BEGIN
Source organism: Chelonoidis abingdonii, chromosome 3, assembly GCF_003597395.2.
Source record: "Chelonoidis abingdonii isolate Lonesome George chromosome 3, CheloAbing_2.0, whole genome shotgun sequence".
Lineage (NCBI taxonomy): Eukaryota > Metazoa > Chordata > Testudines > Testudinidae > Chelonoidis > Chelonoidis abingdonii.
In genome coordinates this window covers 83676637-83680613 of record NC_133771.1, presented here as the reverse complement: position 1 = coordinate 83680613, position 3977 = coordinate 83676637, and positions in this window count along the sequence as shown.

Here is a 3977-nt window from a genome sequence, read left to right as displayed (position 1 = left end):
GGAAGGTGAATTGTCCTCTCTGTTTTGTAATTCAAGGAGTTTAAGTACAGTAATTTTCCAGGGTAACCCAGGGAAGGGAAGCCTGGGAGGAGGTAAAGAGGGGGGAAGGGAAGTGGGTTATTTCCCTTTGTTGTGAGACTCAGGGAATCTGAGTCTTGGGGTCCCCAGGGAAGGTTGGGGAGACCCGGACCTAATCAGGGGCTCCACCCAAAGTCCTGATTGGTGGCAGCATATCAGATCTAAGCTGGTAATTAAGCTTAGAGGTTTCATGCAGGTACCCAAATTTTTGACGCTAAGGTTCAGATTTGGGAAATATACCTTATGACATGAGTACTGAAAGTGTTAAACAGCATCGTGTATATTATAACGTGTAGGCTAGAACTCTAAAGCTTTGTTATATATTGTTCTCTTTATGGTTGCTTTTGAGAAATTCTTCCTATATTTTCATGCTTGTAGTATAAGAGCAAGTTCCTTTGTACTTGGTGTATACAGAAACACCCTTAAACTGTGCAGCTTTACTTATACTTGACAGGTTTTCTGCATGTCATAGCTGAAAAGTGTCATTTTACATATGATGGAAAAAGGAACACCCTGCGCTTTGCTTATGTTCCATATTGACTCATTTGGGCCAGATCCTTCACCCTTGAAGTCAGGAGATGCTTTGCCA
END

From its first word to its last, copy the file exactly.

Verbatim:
Source organism: Chelonoidis abingdonii, chromosome 3, assembly GCF_003597395.2.
Source record: "Chelonoidis abingdonii isolate Lonesome George chromosome 3, CheloAbing_2.0, whole genome shotgun sequence".
Lineage (NCBI taxonomy): Eukaryota > Metazoa > Chordata > Testudines > Testudinidae > Chelonoidis > Chelonoidis abingdonii.
In genome coordinates this window covers 83676637-83680613 of record NC_133771.1, presented here as the reverse complement: position 1 = coordinate 83680613, position 3977 = coordinate 83676637, and positions in this window count along the sequence as shown.

Here is a 3977-nt window from a genome sequence, read left to right as displayed (position 1 = left end):
GGAAGGTGAATTGTCCTCTCTGTTTTGTAATTCAAGGAGTTTAAGTACAGTAATTTTCCAGGGTAACCCAGGGAAGGGAAGCCTGGGAGGAGGTAAAGAGGGGGGAAGGGAAGTGGGTTATTTCCCTTTGTTGTGAGACTCAGGGAATCTGAGTCTTGGGGTCCCCAGGGAAGGTTGGGGAGACCCGGACCTAATCAGGGGCTCCACCCAAAGTCCTGATTGGTGGCAGCATATCAGATCTAAGCTGGTAATTAAGCTTAGAGGTTTCATGCAGGTACCCAAATTTTTGACGCTAAGGTTCAGATTTGGGAAATATACCTTATGACATGAGTACTGAAAGTGTTAAACAGCATCGTGTATATTATAACGTGTAGGCTAGAACTCTAAAGCTTTGTTATATATTGTTCTCTTTATGGTTGCTTTTGAGAAATTCTTCCTATATTTTCATGCTTGTAGTATAAGAGCAAGTTCCTTTGTACTTGGTGTATACAGAAACACCCTTAAACTGTGCAGCTTTACTTATACTTGACAGGTTTTCTGCATGTCATAGCTGAAAAGTGTCATTTTACATATGATGGAAAAAGGAACACCCTGCGCTTTGCTTATGTTCCATATTGACTCATTTGGGCCAGATCCTTCACCCTTGAAGTCAGGAGATGCTTTGCCA